# Double integral - change of variables

Hi, I'm having trouble evaluating the following integral.

$$\int\limits_{}^{} {\int\limits_R^{} {\cos \left( {\frac{{y - x}}{{y + x}}} \right)} } dA$$

Where R is the trapezoidal region with vertices (1,0), (2,0), (0,2) and (0,1).

I a drew a diagram and found that R is the region bounded by the lines y = - x + 2, y = -x + 1, x = 0 and y = 0.

Firstly, I would like to ask when attempting questions requiring a change of variables, is the priority to make the region of integration simpler or the integrand simpler? I ask this because I am often not sure how to approach these sorts of questions so if I have the correct starting point it should make things easier.

Anyway I think an obvious substitution u = x + y which converts to the lines u = 1 and u = 2. But how about the 'v' substitution? I have accounted for the lines y = -x + 1 and y = -x + 2 with the u substitution but there are also the sides of R given by the equations y = 0 and x = 0. I cannot figure out a suitable substitution. Can someone please help me with that?

Tom Mattson
Staff Emeritus
Gold Member
Benny said:
Firstly, I would like to ask when attempting questions requiring a change of variables, is the priority to make the region of integration simpler or the integrand simpler? I ask this because I am often not sure how to approach these sorts of questions so if I have the correct starting point it should make things easier.

The two questions are intertwined. You of course want the integrand to be easy to integrate, but once you perform that first integration your choice of region influences your integrand. I don't know of any general procedure for determining the region that will best facilitate integration. Experience seems to be the best guide. Mind you, I am trained not as a mathematician, but as a physicist. But as my old calculus teacher always said, "Differentiation is mechanics, integration is art."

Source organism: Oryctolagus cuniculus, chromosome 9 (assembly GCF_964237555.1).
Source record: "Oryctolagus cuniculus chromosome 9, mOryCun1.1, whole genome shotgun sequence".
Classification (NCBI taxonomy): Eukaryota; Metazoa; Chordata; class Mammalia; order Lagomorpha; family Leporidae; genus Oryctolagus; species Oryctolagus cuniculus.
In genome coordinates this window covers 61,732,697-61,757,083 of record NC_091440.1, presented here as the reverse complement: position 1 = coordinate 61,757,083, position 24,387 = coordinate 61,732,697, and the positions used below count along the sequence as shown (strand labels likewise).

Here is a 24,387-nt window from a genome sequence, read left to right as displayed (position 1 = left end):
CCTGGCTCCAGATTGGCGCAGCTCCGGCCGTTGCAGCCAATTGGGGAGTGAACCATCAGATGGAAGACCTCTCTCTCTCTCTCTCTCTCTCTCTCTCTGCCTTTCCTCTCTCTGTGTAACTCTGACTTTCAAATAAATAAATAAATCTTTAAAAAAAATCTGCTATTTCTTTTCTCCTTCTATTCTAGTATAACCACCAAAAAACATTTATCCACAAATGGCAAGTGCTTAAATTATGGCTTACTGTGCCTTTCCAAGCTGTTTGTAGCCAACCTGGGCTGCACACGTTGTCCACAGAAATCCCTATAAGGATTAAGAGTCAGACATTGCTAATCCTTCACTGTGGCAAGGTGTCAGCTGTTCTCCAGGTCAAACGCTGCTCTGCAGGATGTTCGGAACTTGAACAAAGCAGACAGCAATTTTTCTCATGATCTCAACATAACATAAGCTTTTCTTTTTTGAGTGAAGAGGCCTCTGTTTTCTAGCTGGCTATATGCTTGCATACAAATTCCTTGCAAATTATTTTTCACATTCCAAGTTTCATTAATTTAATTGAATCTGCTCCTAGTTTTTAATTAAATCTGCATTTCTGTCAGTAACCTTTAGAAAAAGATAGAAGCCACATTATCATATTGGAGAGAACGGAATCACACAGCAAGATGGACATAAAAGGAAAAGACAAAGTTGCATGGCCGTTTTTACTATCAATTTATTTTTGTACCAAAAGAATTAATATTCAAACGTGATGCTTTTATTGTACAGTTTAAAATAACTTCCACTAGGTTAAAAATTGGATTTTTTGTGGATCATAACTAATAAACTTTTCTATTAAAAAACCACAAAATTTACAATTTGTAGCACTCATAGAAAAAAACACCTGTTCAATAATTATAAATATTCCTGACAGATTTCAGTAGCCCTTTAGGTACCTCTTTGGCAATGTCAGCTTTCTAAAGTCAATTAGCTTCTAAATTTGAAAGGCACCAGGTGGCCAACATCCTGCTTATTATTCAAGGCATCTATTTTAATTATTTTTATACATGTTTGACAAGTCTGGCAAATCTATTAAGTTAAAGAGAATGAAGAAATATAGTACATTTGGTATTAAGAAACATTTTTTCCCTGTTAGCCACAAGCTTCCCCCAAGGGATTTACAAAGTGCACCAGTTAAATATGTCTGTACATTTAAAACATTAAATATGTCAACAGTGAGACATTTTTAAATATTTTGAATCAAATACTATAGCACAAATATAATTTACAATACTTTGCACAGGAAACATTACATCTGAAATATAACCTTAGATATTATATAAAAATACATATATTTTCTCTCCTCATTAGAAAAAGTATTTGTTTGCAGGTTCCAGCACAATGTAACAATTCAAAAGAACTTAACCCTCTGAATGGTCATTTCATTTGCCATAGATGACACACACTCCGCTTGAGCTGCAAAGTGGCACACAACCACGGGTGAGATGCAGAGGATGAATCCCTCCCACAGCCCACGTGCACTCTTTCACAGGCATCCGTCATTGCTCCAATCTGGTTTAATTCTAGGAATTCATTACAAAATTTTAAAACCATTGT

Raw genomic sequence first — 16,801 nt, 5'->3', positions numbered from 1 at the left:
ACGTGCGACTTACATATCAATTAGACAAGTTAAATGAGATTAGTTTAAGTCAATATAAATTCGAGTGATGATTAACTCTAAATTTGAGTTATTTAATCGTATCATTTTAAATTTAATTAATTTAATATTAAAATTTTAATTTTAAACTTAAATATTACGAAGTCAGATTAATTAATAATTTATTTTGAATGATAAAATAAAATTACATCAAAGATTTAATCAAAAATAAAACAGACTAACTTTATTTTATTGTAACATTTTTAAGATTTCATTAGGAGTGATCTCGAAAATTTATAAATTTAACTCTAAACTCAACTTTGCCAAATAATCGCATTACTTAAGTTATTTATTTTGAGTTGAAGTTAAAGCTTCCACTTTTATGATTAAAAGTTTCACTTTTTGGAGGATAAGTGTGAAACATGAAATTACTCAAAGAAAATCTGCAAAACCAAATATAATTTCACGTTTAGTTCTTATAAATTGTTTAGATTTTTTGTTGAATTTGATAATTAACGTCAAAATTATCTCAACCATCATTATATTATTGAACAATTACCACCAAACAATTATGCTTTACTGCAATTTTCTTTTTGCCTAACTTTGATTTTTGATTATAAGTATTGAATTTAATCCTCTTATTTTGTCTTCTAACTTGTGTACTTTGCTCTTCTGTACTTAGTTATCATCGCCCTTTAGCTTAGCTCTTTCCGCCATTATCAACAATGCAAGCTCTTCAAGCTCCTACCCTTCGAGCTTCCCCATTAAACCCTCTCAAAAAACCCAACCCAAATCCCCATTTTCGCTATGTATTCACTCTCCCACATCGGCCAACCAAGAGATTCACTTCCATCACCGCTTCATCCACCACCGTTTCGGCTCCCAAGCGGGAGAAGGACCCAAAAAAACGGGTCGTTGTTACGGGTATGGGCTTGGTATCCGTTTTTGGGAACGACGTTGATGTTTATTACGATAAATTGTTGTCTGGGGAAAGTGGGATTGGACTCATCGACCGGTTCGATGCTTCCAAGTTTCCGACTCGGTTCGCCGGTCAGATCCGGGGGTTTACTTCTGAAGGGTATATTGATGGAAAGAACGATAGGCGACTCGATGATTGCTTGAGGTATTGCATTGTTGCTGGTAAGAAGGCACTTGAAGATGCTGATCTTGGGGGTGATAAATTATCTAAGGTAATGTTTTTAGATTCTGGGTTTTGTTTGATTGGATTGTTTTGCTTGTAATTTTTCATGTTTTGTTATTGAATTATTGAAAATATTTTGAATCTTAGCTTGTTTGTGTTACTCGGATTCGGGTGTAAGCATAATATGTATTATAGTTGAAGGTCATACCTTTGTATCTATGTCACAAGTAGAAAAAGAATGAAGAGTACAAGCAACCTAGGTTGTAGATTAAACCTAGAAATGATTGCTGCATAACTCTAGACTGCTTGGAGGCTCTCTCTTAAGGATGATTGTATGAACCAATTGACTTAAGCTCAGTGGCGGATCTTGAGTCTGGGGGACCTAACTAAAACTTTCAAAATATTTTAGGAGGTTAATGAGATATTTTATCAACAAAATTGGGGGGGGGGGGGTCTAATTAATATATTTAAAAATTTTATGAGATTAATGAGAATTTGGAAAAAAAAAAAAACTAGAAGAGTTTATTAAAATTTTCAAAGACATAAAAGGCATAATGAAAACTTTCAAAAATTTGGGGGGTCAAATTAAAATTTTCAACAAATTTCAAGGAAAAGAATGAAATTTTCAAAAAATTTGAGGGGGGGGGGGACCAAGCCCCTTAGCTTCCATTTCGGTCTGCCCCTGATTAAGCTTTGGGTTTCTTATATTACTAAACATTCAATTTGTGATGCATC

Anyway I think an obvious substitution u = x + y which converts to the lines u = 1 and u = 2.

Good start!

But how about the 'v' substitution? I have accounted for the lines y = -x + 1 and y = -x + 2 with the u substitution but there are also the sides of R given by the equations y = 0 and x = 0. I cannot figure out a suitable substitution. Can someone please help me with that?

In this case: Let the integrand be your guide. Inside that cosine function you've got a rational function. You already used the denominator as one substitution. Why not let the numerator give you the other one?

Let v=y-x. It should come out pretty easy that way.

Let us know if you get stuck again.

Thanks for your explanations Tom. It's been a few days since I posted this question and during that time I've had a look at some other questions from the same section of the book. I've noticed that the integrands and the regions are set up so that the form of the integrand pretty much gives away the required substitutions. I asked about a procedure to do these sorts of problems because I think that in many cases it doesn't always turn out so well. Anyway thanks again for your help.